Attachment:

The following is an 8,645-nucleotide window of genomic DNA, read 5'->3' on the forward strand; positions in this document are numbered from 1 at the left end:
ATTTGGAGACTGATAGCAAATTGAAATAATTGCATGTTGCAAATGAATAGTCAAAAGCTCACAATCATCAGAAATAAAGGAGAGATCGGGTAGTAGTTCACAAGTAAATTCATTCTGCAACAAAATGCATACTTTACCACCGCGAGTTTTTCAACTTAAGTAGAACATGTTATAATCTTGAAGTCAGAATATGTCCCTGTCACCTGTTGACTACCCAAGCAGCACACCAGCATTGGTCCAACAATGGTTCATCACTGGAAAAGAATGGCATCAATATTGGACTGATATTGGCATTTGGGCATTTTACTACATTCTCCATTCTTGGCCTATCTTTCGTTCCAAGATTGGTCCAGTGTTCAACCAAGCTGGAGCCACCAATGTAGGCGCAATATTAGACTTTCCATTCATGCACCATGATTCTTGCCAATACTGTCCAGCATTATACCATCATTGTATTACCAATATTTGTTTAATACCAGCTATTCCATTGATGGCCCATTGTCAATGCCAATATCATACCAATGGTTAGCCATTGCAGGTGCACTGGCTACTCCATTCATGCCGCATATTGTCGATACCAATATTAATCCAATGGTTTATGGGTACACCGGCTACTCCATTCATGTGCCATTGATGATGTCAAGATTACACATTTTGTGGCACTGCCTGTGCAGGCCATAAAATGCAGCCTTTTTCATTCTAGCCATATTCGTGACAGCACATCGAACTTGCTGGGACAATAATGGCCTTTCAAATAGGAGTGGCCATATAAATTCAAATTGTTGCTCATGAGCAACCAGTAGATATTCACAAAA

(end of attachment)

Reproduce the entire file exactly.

The following is an 8,645-nucleotide window of genomic DNA, read 5'->3' on the forward strand; positions in this document are numbered from 1 at the left end:
ATTTGGAGACTGATAGCAAATTGAAATAATTGCATGTTGCAAATGAATAGTCAAAAGCTCACAATCATCAGAAATAAAGGAGAGATCGGGTAGTAGTTCACAAGTAAATTCATTCTGCAACAAAATGCATACTTTACCACCGCGAGTTTTTCAACTTAAGTAGAACATGTTATAATCTTGAAGTCAGAATATGTCCCTGTCACCTGTTGACTACCCAAGCAGCACACCAGCATTGGTCCAACAATGGTTCATCACTGGAAAAGAATGGCATCAATATTGGACTGATATTGGCATTTGGGCATTTTACTACATTCTCCATTCTTGGCCTATCTTTCGTTCCAAGATTGGTCCAGTGTTCAACCAAGCTGGAGCCACCAATGTAGGCGCAATATTAGACTTTCCATTCATGCACCATGATTCTTGCCAATACTGTCCAGCATTATACCATCATTGTATTACCAATATTTGTTTAATACCAGCTATTCCATTGATGGCCCATTGTCAATGCCAATATCATACCAATGGTTAGCCATTGCAGGTGCACTGGCTACTCCATTCATGCCGCATATTGTCGATACCAATATTAATCCAATGGTTTATGGGTACACCGGCTACTCCATTCATGTGCCATTGATGATGTCAAGATTACACATTTTGTGGCACTGCCTGTGCAGGCCATAAAATGCAGCCTTTTTCATTCTAGCCATATTCGTGACAGCACATCGAACTTGCTGGGACAATAATGGCCTTTCAAATAGGAGTGGCCATATAAATTCAAATTGTTGCTCATGAGCAACCAGTAGATATTCACAAAA